The 14th Design Fundamentals Seminar, "Research through Design: theory and practice"
Kyushu University Faculty of Design explores the methodology of design for integrating a wide range of designs. For the 14th seminar, titled “Research through Design: theory and practice”, an online lecture was broadcasted regarding how the concept of “Research through Design (RtD)” has been received in Japanese academia and how the concept should be adopted in Japan by Dr. MIZUNO Daijiro, a specially-appointed professor of Kyoto Institute of Technology, Kyoto Design Lab. KOGA Toru, Faculty of Design Professor, overviews the online seminar as follows.
“Research through Design” is, Dr. Mizuno argues, a concept that was established during the 1980s’ by necessity when European colleges of polytechnic were integrated into universities and so they are required to entitle their students Ph.D. Accordingly, 1992 has become a turning point of this change and Christopher Frayling, the president of Royal College of Art at that time, published a groundbreaking paper, “Research in Art and Design” (1993), which conceptualizes this term.
Dr. Mizuno states this concept connotes the following: one is a form of knowledge established by actually making something, and that is some sort of an idea that already exists in the mind and body of creators. This is certainly a type of knowledge, without which nothing can be created, and also this type of knowledge ought to be explored by actual practices. Another implication is that, unlike natural and social science, which take the universal validity of laws as a criterion of truth, the knowledge of design is a special or individual solution whose success or failure is judged by the fact that it can actually construct a good design object. These implications are different from the so-called natural and social sciences, and also from the humanities based on interpretation, and show a third kind of knowledge specific to design.
Referring to Ilipo Koskinen’s article, Dr. Mizuno points out that the place of such research of the third knowledge should be explored not only as “a laboratory” where actual production is conducted, but also “a field” in a society where various surveys and practices take place and “a showroom” where outcomes of production is shown, discussed, and criticized. This constellation must enrich exploration of the knowledge of design.
In the tradition of art education in the UK, Frayling’s “RtD” comes from a concept of “Education through Art” formulated by Herbert Read. By this concept, Read argues that everyone must have an ability of creation and should develop it voluntarily through artwork. This conception suggests we transgress hard boundaries of academic disciplines through a free expression of individual sensibilities, and thus the general public would overcome the dominance by experts.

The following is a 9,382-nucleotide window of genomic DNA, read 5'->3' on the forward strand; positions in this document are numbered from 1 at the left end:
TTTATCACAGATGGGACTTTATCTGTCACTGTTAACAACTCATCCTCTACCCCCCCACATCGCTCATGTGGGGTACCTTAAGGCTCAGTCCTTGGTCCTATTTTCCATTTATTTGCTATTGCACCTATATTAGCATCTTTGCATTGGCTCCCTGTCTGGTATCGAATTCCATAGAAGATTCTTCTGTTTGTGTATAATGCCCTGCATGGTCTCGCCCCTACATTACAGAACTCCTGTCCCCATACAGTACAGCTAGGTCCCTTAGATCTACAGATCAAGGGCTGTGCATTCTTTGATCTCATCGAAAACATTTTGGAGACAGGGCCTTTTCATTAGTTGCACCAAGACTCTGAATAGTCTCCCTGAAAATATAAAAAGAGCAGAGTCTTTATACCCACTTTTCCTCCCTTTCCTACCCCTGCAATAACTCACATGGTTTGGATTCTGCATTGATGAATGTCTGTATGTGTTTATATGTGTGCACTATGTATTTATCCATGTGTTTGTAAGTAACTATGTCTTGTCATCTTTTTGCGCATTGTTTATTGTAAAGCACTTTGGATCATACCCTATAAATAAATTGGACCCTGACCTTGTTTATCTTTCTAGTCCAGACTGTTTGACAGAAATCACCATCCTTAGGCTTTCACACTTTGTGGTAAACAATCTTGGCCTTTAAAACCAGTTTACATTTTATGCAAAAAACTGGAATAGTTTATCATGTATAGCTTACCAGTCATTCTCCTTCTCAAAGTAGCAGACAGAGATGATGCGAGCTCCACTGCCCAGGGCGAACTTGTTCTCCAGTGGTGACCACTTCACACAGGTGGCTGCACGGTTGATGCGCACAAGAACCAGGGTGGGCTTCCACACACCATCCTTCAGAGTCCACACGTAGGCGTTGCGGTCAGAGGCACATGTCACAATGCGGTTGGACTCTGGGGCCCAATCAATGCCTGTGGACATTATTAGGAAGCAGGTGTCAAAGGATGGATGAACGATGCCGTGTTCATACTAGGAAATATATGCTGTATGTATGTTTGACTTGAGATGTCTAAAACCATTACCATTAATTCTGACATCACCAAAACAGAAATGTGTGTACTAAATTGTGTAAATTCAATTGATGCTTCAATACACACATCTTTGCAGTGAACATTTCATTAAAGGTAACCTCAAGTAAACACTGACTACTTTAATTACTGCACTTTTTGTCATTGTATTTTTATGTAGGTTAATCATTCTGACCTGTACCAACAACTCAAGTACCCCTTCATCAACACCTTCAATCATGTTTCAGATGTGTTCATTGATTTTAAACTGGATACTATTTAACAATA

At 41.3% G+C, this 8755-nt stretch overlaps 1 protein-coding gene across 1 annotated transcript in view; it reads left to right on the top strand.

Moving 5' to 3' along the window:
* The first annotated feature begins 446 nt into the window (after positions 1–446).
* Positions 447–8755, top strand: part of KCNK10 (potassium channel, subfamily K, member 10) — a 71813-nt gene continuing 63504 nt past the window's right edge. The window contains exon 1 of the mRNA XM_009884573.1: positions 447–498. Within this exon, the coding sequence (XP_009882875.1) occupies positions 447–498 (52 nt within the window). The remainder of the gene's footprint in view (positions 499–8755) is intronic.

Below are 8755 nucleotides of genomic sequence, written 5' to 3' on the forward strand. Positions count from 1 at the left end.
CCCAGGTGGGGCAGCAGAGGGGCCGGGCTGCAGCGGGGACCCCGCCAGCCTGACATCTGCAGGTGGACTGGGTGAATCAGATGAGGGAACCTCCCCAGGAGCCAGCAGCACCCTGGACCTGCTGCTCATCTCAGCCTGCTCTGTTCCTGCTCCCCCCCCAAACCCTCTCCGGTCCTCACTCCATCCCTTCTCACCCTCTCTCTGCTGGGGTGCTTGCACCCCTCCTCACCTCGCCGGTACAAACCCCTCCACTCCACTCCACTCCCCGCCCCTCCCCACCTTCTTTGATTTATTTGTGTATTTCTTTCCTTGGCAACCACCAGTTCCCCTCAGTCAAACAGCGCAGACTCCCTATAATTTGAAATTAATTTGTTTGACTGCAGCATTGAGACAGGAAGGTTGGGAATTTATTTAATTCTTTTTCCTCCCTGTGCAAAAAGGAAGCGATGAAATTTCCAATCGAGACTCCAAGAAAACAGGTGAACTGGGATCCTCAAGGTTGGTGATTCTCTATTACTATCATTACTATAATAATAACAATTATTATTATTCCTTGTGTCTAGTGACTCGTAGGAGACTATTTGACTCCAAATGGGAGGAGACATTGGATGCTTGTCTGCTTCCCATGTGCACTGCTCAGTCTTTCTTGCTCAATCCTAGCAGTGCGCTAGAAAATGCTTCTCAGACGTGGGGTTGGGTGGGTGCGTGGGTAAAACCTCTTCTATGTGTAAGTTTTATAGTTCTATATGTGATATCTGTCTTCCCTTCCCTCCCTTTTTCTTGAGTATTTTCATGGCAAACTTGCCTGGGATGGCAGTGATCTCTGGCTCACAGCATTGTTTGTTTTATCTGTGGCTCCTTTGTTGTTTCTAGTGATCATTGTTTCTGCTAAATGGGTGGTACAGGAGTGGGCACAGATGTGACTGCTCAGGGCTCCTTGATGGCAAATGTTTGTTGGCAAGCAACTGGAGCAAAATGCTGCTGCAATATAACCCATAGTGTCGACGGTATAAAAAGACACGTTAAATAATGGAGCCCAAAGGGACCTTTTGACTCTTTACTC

Thus, the idea of “Research through Design” is useful to expand the design field. Dr. Mizuno shows examples of artworks such as a “design-fiction”, which provokes further discussion by making something in reality from storytelling. Or the other, which is an act of creation by publishing a hoax paper based on the fake project proposals in an academic journal. These attempts nurture that richness of knowledge of design, probably with unexpected approaches for natural science, through the interaction of “a laboratory” such as one’s own room or a drinking party, “a field” such as an academic conference or peer-review systems, and “a showroom” as discussion where research results are criticized.
No doubt that one becomes better and gains more knowledge by attempting to create something, whether or not the outcome would be an actual object, or a system, or a form of communication. If so, it would be inevitable to confront the friction between some activities of knowledge open to everyday life and the already established system of knowledge specific to the universities to reproduce quality assessment and the entitlement of a Ph.D. Yet, for the time being, we can indulge ourselves to consider actions over this problem as one case study of research through design and that is exactly what “Research through Design” is meant to be.
Specially Appointed Professor of Kyoto Design Lab at Kyoto Institute of Technology. After earning a master’s and doctoral degree at RCA, he returned to Japan and was involved in various design projects. He authored, co-authored, and translated major publications including “What is Critical Design” and “Can Fashion be Updated?”. He also won major awards include “Speculative, Wearable, Fashionable” (winner, Ars Electronica STARTS Prize, 2017) and “Transition” (winner, IDFA 2019).
July 29th, 2020: Opens at 15:30, starts at 16:00
Professor Toru Koga, Design Fundamental Studies Seminar Office, Kyushu University, Faculty of Design